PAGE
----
Related Article: Importing a Vehicle into Canada


27 Responses

  1. Don June 17, 2014 at 7:52 am #

    Thank you for this information! Very well prepared & presented! I went looking for Duty Rates & information, & yours was the 1st I clicked on. You told me everything I needed to know, and let me know where to phone if more info is needed.

  2. Carlos S February 23, 2015 at 1:22 pm #

    For the last 10 years I have been buying books for personal use, usually worth $40 to $80. I HAVE NEVER paid brokerage fees, until now, when I received a bill from a TNT Express company,…I wonder if this is a scam?…any comments???

    • Jeremy March 3, 2015 at 9:10 am #

      Hi Carlos,

      Brokerage can be hit or miss sometimes. Brokerage is definitely not a scam but you can always call the brokerage company. There is most likely a phone number on your bill.

  3. Tom April 14, 2015 at 7:53 am #

    Wondering how much something would cost at the boarder if it was 9500.00

    • Jeremy April 23, 2015 at 5:36 am #

      Hi Tom,

      You should contact border services about pricing for your item at the border. If it’s not commercial, it should be the HST of the province you’re entering.

  4. Peter April 24, 2015 at 10:18 pm #

    Thinking to buy 5 pairs of headlight bulbs from China,
    what fees will be charged, excise too?

    • Jeremy May 19, 2015 at 5:36 am #

      Hi Peter,

      You have to be careful when buying items overseas as Kinek does not accept packages with and COD charges. This means you need to contact the retailer to ensure all import fees are paid upfront before you order the item.

  5. josh June 4, 2015 at 4:01 pm #

    Hi Jeremy,

    I ordered a product from USA and made in USA for about 40 dollars and I paid about 22 dollars for shipping fees under the company. It was delivered by UPS and now suddenly I have a 24$ dutie fee on this product. It is a automotive air filter.

    Do I really need to pay this fee? how come it is so much?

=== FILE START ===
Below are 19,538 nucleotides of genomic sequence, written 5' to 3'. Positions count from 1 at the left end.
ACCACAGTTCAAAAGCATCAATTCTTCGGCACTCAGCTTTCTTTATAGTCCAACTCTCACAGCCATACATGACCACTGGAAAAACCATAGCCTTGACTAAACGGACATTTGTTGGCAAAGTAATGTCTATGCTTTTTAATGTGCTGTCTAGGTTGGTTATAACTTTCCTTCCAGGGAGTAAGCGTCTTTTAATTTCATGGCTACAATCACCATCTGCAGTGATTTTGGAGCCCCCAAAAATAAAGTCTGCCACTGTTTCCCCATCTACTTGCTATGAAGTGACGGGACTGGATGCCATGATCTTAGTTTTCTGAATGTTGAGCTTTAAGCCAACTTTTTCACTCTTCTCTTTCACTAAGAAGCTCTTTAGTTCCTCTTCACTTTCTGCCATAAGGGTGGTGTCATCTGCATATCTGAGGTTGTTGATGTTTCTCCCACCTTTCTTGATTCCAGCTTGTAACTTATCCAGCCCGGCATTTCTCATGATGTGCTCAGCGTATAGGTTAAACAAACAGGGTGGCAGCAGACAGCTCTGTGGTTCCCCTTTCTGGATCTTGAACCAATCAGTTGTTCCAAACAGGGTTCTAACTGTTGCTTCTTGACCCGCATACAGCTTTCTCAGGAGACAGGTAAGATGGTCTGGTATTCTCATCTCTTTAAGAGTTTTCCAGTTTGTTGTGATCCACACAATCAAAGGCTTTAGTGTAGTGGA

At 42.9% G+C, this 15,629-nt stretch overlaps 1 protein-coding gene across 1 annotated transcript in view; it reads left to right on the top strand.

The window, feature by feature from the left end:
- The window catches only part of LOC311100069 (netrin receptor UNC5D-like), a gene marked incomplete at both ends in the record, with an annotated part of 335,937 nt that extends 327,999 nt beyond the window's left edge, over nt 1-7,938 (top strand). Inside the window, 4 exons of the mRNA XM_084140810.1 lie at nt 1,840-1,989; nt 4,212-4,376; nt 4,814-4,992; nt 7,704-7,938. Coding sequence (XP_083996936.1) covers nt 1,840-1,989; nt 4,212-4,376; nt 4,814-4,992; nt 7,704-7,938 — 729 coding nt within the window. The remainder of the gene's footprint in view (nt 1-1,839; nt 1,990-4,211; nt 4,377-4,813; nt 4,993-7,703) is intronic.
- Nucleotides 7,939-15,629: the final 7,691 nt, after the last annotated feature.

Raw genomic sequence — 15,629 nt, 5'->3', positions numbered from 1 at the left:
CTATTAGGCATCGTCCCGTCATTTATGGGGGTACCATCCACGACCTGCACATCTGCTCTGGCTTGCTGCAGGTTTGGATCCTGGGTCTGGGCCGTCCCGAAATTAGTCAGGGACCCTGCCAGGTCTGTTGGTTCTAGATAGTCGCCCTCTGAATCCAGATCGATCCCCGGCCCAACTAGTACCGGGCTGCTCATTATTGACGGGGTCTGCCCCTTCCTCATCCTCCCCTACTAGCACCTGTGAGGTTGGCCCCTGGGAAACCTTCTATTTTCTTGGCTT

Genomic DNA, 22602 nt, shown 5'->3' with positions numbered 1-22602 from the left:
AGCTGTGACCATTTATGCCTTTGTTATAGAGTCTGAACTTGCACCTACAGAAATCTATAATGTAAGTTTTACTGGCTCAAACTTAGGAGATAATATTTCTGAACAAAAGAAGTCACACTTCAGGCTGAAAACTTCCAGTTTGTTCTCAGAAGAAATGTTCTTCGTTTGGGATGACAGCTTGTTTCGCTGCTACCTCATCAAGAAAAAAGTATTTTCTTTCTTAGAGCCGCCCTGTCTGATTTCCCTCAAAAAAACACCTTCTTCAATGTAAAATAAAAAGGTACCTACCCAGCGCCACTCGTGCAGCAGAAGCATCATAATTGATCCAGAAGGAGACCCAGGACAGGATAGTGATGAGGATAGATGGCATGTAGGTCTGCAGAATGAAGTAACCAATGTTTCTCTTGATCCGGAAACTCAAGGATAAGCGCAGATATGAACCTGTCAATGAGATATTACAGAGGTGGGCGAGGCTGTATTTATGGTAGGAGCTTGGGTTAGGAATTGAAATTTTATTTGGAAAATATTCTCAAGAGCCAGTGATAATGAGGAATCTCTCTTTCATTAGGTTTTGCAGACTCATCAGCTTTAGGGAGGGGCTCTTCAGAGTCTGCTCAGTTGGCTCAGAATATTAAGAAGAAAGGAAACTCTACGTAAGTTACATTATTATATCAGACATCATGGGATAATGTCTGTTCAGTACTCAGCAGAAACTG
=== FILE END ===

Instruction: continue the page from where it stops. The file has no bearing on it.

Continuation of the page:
• Jeremy June 9, 2015 at 11:32 am #

      Hi Josh,

      The $24 fee you would be referring to would be a brokerage fee. It has nothing to do with where the item was made. IF you use Kinek and ship to the border and bring the items cross yourself, you will never have to pay brokerage fees.

  6. gayle June 16, 2015 at 8:34 am #

    hi. we manufacture stainless steel restaurant products, and we have a client who wants us to make and ship a 7′ x 2′ x 2′ stainless steel box and bring it to the states.

    we have never done anything like this before. what do we need and how much will it cost?

    • Nate June 16, 2015 at 9:16 am #

      Hi Gayle,

      Your client would need to sign-up for a Kinek account at and choose a KinekPoint to have the sink delivered to. Pricing is based on the weight of packages, and each KinekPoint sets their own pricing. Once an account is created, a KinekPoint’s profile can easily be viewed by navigating to “View Hours & Pricing”.

  7. Karen August 20, 2015 at 6:02 am #

    Wanting to buy used Harley parts in the U.S and ship them back by Mail what are the charges on those.Thanks

    • Nate September 10, 2015 at 7:17 am #

      Hi Karen,

      At this time, Kinek does not offer package forwarding services into Canada. However, some of our KinekPoints do offer this service once your Kinek package is delivered to their location. Direct arrangements can be made through them. Once you choose a KinekPoint, you can click on “View Hours and Pricing” to see their pricing schedule. Package pricing is all based on the weight of your package.

  8. Graham August 24, 2015 at 5:25 am #

    If I were to buy something from a private seller in the USA, me being in Canada, would there brokerage fee? And if so how much if I paid 75.00CAD for the item

    • Nate September 10, 2015 at 7:21 am #

      Hi Graham,